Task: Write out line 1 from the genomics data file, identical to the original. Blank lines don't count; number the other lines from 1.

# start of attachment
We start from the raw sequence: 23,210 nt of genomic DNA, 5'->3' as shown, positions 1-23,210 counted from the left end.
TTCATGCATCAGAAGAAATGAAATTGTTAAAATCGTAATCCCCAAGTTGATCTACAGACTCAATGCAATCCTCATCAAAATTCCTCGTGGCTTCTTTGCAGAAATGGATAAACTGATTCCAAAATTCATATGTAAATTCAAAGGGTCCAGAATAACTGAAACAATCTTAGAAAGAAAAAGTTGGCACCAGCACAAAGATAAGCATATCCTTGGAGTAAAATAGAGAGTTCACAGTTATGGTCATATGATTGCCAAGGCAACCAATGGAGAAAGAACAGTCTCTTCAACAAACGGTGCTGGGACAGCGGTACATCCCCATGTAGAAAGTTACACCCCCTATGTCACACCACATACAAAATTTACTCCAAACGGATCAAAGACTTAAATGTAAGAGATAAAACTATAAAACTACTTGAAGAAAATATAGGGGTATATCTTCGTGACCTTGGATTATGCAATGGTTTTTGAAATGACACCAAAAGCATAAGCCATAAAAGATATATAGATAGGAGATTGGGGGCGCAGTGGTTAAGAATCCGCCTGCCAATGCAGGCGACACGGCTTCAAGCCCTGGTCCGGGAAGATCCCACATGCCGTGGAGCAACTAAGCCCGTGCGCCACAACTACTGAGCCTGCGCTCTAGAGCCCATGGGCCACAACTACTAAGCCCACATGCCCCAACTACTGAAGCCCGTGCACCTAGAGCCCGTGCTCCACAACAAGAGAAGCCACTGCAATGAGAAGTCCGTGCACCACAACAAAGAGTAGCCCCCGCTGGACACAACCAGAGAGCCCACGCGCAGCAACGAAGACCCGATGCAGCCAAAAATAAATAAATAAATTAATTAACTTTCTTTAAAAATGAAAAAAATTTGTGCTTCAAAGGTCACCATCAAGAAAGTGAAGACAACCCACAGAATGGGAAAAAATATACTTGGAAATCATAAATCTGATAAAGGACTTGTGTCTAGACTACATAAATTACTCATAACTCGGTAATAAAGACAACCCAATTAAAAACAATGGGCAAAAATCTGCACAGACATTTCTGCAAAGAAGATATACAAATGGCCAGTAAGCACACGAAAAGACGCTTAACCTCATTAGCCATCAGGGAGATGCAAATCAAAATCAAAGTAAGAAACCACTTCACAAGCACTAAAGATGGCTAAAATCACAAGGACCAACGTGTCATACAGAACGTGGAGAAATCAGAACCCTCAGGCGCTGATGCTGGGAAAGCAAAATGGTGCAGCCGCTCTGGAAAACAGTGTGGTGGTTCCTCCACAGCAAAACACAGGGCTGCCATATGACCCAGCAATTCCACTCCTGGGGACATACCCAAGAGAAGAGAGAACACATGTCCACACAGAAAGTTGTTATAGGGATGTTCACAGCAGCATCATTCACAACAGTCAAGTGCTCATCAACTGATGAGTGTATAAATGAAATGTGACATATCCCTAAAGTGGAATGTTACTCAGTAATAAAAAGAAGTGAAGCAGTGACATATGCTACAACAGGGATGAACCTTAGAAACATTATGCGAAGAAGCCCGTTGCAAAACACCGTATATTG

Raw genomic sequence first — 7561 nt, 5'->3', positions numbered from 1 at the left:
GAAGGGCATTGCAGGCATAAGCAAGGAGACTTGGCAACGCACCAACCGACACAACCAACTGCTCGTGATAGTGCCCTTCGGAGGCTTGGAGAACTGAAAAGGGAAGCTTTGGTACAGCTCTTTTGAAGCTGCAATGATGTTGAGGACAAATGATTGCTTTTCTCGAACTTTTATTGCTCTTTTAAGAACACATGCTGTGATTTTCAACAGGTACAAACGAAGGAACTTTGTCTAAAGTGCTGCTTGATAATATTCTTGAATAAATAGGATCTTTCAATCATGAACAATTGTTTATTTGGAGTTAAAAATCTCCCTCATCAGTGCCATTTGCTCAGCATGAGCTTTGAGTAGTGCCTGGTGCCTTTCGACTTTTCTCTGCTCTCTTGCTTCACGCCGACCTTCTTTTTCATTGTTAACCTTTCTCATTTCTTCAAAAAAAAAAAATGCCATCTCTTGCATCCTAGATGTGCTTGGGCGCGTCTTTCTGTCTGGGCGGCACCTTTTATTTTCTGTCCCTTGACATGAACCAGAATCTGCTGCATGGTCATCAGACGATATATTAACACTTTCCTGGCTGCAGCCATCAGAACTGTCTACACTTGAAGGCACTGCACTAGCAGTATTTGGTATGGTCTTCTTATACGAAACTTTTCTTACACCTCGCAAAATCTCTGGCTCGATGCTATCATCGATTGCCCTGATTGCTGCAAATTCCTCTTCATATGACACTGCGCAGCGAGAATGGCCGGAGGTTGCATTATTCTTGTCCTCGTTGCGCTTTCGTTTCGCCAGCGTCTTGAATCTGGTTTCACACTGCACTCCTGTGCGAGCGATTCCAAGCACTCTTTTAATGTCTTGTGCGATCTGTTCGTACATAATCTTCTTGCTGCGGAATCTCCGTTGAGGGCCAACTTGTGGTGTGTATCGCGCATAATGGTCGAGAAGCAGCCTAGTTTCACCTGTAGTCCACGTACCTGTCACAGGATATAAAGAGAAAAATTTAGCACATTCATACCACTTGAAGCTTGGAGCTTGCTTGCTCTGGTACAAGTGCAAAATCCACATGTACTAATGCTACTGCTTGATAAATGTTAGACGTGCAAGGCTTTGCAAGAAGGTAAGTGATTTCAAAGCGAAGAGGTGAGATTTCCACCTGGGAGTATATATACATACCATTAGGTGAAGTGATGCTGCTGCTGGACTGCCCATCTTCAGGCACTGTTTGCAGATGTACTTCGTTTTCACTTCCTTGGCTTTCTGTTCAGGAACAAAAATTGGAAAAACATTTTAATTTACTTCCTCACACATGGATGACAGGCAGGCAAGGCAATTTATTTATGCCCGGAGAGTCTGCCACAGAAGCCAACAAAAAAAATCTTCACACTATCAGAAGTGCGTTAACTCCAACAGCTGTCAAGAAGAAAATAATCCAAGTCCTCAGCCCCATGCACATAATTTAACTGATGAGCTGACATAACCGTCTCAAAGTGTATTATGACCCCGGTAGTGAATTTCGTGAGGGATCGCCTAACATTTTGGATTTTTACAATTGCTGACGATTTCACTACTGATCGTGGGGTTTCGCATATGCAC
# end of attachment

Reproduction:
We start from the raw sequence: 23,210 nt of genomic DNA, 5'->3' as shown, positions 1-23,210 counted from the left end.